Casuarina Primary School book club members with Miss Asnah at the National Library.
What are a centipede, a spider, a grasshopper, a silkworm, a ladybug and a glowworm doing on the classroom table at Casuarina Primary School? Don't worry - these creepy-crawlies are just cardboard characters created by pupils after they devoured Roald Dahl's children classic, James and the Giant Peach.
And don't be surprised to see the pupils wearing funny top hats with colourful stripes while they pore over their books, for they are simply following the footsteps of the over-the-top feline in D. Seuss's tongue-twister, The Cat in the Hat. Thanks to the school's literature book club CCA especially for Pri 1 and Pri 2 pupils, even children who recently learnt English are reading and writing with gusto.
Inspired by The Cat in the Hat, the pupils made their colourful hats.
"I like the book club because it helps me improve my English," quips Pri 1 pupil, Ng Wen Fang. You'd find it hard to believe she picked up English just a year before starting primary school. But according to her mother, Mdm Wong Fatt Ngan, "Wen Fan's English has improved so much" since she joined the book club. "And she's very passionate about reading now. I think the school is doing a wonderful job with the CCA!"
"Reading is my hobby!" chips in fellow club member and Pri 1 pupil Diyanah bte Daud Yusoof Jumad. Her mother, Mdm Murni bte Saob, adds, "Diyanah's command of English, both written and oral, has definitely improved since she joined the CCA."
"Her diction is better and she applies the vocabulary she picks up. I think the CCA is helping to build a strong foundation in Englis," Mdm Murni notes. "She's enjoying herself at the club, her attention span has improved, and she's confident about reading longer stories. Even her penmanship has improved - she received a prize for best penmanship in class!"
Mdm Murni reads with her daughter Diyanah.
CCAs just for Pri 1 and Pri 2
"We believe in an all-rounded development of our pupils," says Miss Asnah Ahmad, teacher-in-charge of the literature book club. To give younger pupils a chance to take part in CCAs without having to vie with their older schoolmates, Casuarina Primary School initiated various CCAs, including wushu, international dance, art club and of course the literature book club. By restricting these CCAs to just Pri 1 and Pri 2 pupils, "we are better able to pitch the activities more effectively at our target group".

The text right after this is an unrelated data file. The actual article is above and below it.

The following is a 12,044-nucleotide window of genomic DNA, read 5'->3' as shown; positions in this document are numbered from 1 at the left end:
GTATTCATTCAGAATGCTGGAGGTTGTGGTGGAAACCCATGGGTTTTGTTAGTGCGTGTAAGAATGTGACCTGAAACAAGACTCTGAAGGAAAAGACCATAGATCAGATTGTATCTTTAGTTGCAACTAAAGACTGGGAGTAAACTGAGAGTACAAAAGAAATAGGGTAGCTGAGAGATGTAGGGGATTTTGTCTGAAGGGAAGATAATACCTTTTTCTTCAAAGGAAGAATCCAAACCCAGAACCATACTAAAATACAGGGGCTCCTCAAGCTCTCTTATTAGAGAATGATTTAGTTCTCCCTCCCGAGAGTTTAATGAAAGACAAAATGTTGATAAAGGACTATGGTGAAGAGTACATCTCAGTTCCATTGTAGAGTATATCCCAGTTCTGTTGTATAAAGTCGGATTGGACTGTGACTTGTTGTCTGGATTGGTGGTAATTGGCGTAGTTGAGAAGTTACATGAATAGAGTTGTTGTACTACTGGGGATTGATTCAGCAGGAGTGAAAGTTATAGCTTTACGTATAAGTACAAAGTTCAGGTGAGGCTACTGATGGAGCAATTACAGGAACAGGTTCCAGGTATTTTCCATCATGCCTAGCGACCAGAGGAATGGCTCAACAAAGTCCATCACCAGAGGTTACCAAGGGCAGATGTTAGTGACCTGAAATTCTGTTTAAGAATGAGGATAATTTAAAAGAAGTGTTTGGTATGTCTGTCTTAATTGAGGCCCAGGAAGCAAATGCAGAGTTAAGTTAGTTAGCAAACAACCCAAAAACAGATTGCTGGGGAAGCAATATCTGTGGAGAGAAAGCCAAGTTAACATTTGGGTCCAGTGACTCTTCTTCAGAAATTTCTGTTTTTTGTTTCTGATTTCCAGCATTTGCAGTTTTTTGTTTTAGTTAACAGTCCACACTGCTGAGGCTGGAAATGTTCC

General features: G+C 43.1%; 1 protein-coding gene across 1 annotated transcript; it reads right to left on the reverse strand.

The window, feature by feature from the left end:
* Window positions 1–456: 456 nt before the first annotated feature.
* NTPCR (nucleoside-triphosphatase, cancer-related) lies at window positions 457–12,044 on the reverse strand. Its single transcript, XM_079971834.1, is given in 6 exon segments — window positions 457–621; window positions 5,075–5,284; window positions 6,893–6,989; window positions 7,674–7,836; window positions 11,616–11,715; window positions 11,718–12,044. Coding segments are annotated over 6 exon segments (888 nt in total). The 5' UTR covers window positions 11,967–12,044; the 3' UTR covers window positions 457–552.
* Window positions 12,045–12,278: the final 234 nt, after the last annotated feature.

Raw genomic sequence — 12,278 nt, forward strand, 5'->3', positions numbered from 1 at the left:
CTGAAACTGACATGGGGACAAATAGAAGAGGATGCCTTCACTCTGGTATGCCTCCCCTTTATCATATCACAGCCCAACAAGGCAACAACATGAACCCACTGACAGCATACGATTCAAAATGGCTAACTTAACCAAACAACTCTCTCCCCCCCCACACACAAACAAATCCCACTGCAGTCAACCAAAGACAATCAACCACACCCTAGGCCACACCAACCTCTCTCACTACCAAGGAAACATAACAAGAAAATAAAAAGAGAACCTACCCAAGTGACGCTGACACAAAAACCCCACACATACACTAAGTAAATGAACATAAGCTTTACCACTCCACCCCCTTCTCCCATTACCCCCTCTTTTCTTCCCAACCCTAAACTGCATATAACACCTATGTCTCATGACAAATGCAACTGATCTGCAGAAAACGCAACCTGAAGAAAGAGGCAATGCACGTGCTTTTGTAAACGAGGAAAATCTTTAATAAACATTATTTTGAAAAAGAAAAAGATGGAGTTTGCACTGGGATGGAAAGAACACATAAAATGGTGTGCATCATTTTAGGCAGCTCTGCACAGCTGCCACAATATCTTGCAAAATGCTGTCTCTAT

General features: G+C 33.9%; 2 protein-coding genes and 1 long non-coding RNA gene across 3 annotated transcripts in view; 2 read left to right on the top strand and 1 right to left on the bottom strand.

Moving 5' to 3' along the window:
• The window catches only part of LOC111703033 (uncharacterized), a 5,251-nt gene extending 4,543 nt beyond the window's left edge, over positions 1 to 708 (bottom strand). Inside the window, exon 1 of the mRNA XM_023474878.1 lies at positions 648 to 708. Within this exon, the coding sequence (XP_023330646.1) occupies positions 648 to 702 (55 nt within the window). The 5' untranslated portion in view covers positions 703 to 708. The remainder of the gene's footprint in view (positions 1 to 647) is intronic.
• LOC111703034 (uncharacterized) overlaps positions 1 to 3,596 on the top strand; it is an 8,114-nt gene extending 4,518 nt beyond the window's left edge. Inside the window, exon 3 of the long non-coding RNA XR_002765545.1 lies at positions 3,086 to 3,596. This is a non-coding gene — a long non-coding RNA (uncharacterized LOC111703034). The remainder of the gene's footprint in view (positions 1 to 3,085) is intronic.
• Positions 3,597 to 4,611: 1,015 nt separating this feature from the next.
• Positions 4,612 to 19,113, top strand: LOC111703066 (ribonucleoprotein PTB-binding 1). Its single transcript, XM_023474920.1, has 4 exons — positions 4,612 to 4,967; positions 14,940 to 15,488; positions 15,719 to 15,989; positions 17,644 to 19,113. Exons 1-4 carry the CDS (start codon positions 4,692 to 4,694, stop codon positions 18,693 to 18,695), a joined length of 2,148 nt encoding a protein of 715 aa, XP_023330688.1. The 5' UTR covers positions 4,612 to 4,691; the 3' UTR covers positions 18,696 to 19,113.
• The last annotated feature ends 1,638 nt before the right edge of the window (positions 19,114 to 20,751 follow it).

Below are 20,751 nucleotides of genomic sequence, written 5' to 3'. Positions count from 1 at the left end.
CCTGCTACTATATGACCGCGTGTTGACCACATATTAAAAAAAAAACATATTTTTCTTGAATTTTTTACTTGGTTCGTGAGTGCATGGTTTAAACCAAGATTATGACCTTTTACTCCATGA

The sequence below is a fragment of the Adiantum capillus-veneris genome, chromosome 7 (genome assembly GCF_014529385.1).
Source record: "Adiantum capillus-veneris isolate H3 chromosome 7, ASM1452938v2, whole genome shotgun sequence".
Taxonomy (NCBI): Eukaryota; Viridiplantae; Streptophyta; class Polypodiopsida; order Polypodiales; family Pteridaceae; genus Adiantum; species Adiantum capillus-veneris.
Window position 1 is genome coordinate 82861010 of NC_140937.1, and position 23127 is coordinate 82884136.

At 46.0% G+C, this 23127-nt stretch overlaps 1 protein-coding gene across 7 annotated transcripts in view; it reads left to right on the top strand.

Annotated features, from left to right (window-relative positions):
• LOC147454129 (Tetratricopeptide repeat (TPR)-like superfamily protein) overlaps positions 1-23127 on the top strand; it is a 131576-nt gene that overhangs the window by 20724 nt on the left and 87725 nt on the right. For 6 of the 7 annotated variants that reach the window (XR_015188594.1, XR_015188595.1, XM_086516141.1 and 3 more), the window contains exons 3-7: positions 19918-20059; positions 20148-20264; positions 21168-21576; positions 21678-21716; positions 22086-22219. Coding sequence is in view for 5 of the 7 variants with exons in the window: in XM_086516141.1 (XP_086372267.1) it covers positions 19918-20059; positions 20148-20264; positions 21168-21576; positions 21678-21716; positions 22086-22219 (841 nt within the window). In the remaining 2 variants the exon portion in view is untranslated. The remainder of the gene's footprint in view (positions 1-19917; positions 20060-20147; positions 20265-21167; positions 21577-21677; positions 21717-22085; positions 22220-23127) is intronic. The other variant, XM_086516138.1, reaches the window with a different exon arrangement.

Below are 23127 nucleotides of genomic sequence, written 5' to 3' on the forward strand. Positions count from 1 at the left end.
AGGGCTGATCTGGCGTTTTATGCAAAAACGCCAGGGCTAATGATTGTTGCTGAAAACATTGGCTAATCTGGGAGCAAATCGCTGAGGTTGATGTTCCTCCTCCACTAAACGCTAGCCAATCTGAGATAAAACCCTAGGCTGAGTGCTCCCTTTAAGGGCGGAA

The literature book club began in 2007 and now has about 35 members who meet once a week. A teacher kicks off the session by reading aloud to the pupils. "This read-aloud session is a great trigger to get the pupils ready for the activities," explains Miss Asnah, who works closely with two fellow teachers-in-charge, Mdm Liza Sufahat and Mrs Sharon Ong, to plan and organise the club's activities. "It's also a good opportunity to expose them to good diction and reading."
Mdm Wong is happy that her daughter Wen Fang is now a confident English reader.
Apart from helping to improve their vocabulary and grammar, Miss Asnah sees literature as a powerful tool to help the children develop intellectually, emotionally and socially. "The club does this by exposing them early to great works of literature by renowned children's writers such as Roald Dahl and Dr Seuss," she adds.
Going out beyond the books
The book club sessions are far from passive workouts. "We ask them for their interpretation or perception of events in the books," states Miss Asnah. "We also bring the pupils to the computer lab so they can go online to look for information about the author or review short video clips of the book." Besides engaging their minds, pupils also respond creatively by crafting top hats and insect characters from the books. "The pupils really look forward to the activities, and during the week, will ask us what we're going to do at the next session."
Book club members checking out books all by themselves at the National Library's automated kiosks.
Twice a year, the book club heads out to the public libraries. "We want to encourage them to read widely," notes Miss Asnah. This March, the pupils visited Pasir Ris Regional Library and in November, they explored the National Library, where they learnt about public library etiquette.
"It was the first time they were visiting the National Library," says Miss Asnah, "so they were excited about everything, especially the glass lift that brought them to the tenth storey where they viewed the Legacy of Tan Kah Kee and Lee Kong Chian exhibition."
By the time the school bus returned to pick them up, the pupils had each borrowed at least two books. A kind librarian had taught them how to use the self-service kiosk, and it looks like the pupils will be back soon with their family and friends to borrow more books and check out new adventures in fiction.